Standard 2 is where the National Board holds us accountable to practice what we preach in terms of our own language learning. This is not easy, and NBCT does not let us off the hook. To become a National Board Certified Teacher, we are required as language teachers to prove that we maintain an Advanced language proficiency level in our target language by submitting ACTFL certificates with ratings of Advanced Low or higher on both the speaking and writing assessments. (More on my tips for passing these tests in a future post).

In addition to requiring that we are Advanced speakers of the languages we teach, this Standard requires that we do, in fact, use the language beyond the walls of our classroom. It asks us for proof of the ways we use the language in authentic contexts, whether in our community or through travel abroad. Accomplished teachers read, write, listen to, and speak their target languages as often as possible, authentically as possible, just as we ask our students to do when we are in class.

In addition to asking for proof of proficiency and language use, this standard devotes an entire section to knowledge of how language works. It briefly mentions a knowledge of linguistics before moving onto knowledge of how the language fits together in different cultural and geographical contexts. For Spanish teachers, this means that we are well-aware of the many different dialects and are able to teach the differences between the slang in Madrid and Mexico City. This is also the first time the modes of language are mentioned: we should understand and be able to teach the importance of the interpretive, interpersonal, and presentational modes.

This standard, for me, is the first time National Board really requires you to hold yourself accountable to a higher level. If you aren’t a native speaker of the language you teach, it demands that you practice what you preach in terms of lifelong language learning, which is something that goes well beyond the usual duties of your classroom. In the next few posts, I’m going to share my tips for staying on top of your language learning game, and also my advice for passing the ACTFL speaking and writing assessments.

What are your favorite ways to maintain your Advanced proficiency level? Share your favorite teacher language practice activities below!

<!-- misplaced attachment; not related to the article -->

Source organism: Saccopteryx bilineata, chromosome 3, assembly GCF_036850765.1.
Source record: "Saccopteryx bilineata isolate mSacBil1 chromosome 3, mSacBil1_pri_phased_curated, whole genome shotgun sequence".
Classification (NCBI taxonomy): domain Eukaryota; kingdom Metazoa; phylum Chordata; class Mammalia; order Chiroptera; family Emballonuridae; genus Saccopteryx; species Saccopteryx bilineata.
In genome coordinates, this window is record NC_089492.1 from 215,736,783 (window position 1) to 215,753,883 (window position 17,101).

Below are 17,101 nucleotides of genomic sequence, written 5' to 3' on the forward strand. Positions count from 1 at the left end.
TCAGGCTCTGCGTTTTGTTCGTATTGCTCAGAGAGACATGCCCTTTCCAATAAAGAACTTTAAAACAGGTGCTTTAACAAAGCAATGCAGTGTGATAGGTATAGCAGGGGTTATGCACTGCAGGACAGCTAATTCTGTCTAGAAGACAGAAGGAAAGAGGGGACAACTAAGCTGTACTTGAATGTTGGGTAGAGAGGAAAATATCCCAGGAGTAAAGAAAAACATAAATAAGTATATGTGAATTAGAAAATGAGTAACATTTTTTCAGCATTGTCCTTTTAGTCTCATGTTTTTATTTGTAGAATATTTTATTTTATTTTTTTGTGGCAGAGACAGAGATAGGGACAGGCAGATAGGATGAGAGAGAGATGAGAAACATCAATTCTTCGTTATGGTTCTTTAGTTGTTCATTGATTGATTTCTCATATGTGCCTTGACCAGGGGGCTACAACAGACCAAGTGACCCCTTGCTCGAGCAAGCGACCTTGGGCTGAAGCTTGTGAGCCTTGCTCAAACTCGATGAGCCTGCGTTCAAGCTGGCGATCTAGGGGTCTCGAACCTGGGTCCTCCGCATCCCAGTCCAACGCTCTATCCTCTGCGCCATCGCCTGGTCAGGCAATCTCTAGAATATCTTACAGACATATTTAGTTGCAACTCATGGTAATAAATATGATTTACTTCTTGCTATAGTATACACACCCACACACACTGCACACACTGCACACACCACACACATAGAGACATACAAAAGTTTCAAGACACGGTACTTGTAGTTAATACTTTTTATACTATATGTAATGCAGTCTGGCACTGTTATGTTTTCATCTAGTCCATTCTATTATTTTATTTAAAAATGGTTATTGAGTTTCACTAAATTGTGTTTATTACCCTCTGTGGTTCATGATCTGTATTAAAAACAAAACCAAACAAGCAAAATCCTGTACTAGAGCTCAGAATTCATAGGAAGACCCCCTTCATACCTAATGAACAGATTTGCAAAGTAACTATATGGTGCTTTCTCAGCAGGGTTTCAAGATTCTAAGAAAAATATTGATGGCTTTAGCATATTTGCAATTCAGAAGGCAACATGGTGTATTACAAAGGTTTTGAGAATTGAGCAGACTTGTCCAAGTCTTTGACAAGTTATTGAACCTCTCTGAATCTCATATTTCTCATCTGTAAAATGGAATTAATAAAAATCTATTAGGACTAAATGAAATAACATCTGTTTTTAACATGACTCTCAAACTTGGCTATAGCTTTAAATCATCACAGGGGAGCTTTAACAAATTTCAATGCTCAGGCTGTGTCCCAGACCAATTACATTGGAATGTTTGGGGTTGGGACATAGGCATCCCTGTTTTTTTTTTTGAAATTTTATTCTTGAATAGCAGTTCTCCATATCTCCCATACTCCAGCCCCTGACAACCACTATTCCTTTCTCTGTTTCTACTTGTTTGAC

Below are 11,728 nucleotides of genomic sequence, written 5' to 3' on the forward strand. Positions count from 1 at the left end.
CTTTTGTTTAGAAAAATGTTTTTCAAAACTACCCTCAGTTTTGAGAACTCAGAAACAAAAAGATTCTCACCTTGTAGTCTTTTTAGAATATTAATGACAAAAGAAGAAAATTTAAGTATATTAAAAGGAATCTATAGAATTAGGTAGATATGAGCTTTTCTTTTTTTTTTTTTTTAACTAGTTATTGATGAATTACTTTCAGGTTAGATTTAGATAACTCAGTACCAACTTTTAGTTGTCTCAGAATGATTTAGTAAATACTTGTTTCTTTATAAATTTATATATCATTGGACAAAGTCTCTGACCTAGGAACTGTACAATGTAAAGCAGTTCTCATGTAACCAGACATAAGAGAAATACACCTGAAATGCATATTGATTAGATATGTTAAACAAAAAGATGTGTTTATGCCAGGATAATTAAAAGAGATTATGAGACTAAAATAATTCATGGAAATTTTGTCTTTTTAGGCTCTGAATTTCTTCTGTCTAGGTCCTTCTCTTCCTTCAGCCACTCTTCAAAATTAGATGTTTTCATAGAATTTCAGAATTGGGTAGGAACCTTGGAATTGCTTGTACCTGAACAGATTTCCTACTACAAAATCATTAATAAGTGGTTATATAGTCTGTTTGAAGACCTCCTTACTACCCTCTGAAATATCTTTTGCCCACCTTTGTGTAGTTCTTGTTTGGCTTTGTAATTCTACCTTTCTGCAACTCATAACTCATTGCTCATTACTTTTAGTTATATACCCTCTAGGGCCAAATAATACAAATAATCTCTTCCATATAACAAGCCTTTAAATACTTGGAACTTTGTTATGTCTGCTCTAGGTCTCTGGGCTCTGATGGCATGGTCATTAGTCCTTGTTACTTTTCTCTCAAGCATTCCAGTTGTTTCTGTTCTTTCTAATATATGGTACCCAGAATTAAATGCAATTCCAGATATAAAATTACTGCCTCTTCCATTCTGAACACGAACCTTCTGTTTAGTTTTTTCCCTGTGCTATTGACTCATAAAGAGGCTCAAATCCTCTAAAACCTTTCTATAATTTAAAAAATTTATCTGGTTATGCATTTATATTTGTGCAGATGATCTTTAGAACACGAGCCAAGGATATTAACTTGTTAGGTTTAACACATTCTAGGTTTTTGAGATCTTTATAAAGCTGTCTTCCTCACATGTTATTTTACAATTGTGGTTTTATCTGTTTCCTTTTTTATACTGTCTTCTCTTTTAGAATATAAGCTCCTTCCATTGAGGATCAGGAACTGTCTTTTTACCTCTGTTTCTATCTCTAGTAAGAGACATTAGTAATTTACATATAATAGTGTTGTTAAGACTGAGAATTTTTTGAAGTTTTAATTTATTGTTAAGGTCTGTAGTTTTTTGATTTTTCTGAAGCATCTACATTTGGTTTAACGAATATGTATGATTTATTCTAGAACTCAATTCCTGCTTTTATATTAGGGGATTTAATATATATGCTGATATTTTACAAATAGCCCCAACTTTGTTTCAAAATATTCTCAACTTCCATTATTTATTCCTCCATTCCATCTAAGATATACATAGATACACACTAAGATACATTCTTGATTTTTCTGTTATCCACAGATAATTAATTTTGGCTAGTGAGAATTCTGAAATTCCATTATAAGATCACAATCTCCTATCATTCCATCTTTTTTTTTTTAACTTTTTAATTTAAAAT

Post-Unit Reflection Form

As part of our deep dive into the first National Board World Language Standard, I’ve talked in two of my last posts about the student and parent surveys I use to gather up information about students at the beginning of the year. The weakness of those types of surveys is that they are generally one and done. A tool I’ve used to gather information about students throughout the year is the post-unit reflection form.

The post-unit reflection is a survey that I give after our summative assessment at the end of each unit. This is what the kids work on after they turn in their assessments. Usually given as a Google Form, it has three parts:

1) Where do you think you are based on our learning objectives?

In the first section I ask students to rate themselves on the can dos for the unit they just finished (as a self-post-assessment) and on the can dos for the next unit (as a self-pre-assessment). I ask them to rate themselves on a sliding scale: I can’t do this at all yet; I can only do this with a lot of help from my notes; I can do this pretty easily, maybe with a little help from my notes; I can do this and teach someone else how to do it. Doing this keeps kids focused on the things they are, in fact, learning how to do, and they get a sneak peek of the things they’ll be learning how to do next. I find it keeps all of us honest and focused on what our goals are.

Also, giving out this survey as a Google Form gives you a lot of very specific data about each objective and each student. There’s a ton you can do with it. You can see the trouble spots from the unit you just finished that you’ll need to integrate more practice on, and you’ll see the goals that kids are already familiar with for the next unit. You can also pick up on the outlier students: who is struggling and needs to come in for extra help, and which students you can tap to help out the kids who are having trouble. You also might pick up on kids who aren’t giving themselves enough credit; if a student self-evaluates way lower than what you know they can do, it gives you an opportunity to give them a little pep talk.

2) Let’s reflect on how you’re learning.

The second part of the survey contains a few metacognitive questions. I’ll ask which activities helped them learn the most and the least for that particular unit. Sometimes I’ll do this as a multiple choice question listing the main learning activities for that unit and sometimes I’ll just keep it open-ended. This is a huge help for me to check in with them about which tools and lessons are working and which aren’t so that I can adjust my practice accordingly.

I’ll also ask each kid to tell me what they’ve done well this unit and what they want to improve upon for next unit. Usually I do this by asking them to think about the goal they had for learning Spanish at the beginning of the year. With that goal in mind, I’ll ask them what they did well on the way to their goal and what they could do better. This helps me to celebrate everyone’s successes and also gives everyone a chance to grow, going into that growth mindset message that no matter where they are grade-wise, there’s something they’re doing well and something more they could be doing.

3) What information do you want me to know?

In the last section I’ll include a couple open ended questions like “What is the most important thing you’d like me to know about you today?” or “What comments or concerns do you have about Spanish class this month?” You’ll get answers like “I’m stressed about soccer tryouts” or “I really hated that project we did last week.” Not every comment is going to be positive, but you’ll be learning a lot about your kids and your instruction as you go through this exercise.

Concluding thoughts